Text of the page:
Picture it; You’re a small business owner working flat out 80 hours per week, staff to manage, bills to pay, projects to complete, business to win.. You’re at full tilt the whole time.
You’re currently spending up to $1,000 per month on Adwords to generate leads. Some months it’s more than that, but you feel it’s a necessary spend to keep the machine moving forward.
You initially thought you’d set up a few ads and wait for the leads to come flooding in, but right now, most of your monthly spend is being blown on unqualified clicks.
There could be any number of reasons your campaigns are not working for you, and unless you spend the time to do indepth research it’s unlikely you’ll fix things.
The Landing Page Problem
One of the most likely issues with your campaigns is that the landing pages you use and the content therein is not optimised. Maybe you’re doing one of the following;
- Sending all those clicks to your “Contact Us” or “Services” page.
- Using your Homepage as the landing page.
- You have a specific landing page created but it’s the same for every advert you’re running.
- You have a specific landing page created but it has no clear Call-To-Action.
Am I right? I guess some of you answered yes.
At any rate, if you created and manage your campaigns yourself, and you didn’t spend time to get some AdWords knowledge under your belt, it’s likely the landing pages you are using don’t convert, or worse, you don’t have them.
Here’s how landing pages fit into the mix
There’s a basic “Ad Unit” that an AdWords mate of mine Andy Black from andyblack.net, suggests can be very effective. It has the following format;
Search Term (ST)> Advert (AD)> Landing Page (LP)
He calls it The Holy Trinity of Paid Search and we’re going to focus on the last piece of the puzzle: the Landing Page (LP).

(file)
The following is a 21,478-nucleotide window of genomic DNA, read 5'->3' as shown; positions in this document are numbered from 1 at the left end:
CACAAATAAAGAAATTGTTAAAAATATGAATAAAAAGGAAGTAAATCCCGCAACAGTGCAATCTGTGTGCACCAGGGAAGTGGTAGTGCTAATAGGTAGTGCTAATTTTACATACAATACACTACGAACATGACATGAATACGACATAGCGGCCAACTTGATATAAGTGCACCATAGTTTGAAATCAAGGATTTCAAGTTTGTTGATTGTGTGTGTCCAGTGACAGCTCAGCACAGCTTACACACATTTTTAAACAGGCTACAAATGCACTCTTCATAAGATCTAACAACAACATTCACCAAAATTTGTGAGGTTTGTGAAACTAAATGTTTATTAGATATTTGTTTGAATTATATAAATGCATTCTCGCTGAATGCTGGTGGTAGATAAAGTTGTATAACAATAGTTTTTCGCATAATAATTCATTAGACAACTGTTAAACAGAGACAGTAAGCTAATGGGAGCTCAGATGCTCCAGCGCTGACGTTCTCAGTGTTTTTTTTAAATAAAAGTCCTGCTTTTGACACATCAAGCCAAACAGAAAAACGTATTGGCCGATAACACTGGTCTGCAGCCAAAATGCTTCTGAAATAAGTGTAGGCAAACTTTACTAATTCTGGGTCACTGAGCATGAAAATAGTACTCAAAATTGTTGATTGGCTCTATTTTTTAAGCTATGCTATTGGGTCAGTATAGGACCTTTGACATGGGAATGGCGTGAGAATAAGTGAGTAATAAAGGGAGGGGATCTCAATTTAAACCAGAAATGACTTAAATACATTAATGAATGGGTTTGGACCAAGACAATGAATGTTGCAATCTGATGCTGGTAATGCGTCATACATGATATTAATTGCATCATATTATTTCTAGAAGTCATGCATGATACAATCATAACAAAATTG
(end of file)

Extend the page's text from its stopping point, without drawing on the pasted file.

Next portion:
The Synergistic Effect
Combining a Content Marketing Strategy with your AdWords Campaigns containing compelling Landing Pages can help you turn those wasted clicks into customers.
I call this The Synergistic Content Effect, where the combined effort of two traffic strategies combine to bring a result that is greater that the simple sum of their parts.
icon-coffee Check out this example of how content can work;
I’m not an AdWords expert by any means, but the research I’ve been doing in one particular niche tells me that small business owners are jumping into Adwords without preparing their site for visitors first.
I was engaged about 8 months ago for a short period, to create some content for a construction company who were focused on Attic Conversions in the Dublin area. Their instructions were to simply to see if I could get them on page 1 of Google, gain traffic.
Checking Out The Competition
The first thing I did was do a Google Search and check out the competition for both paid results and organic.Overall the competition for the Keyword “attic conversion” was not very sophisticated to put it mildly.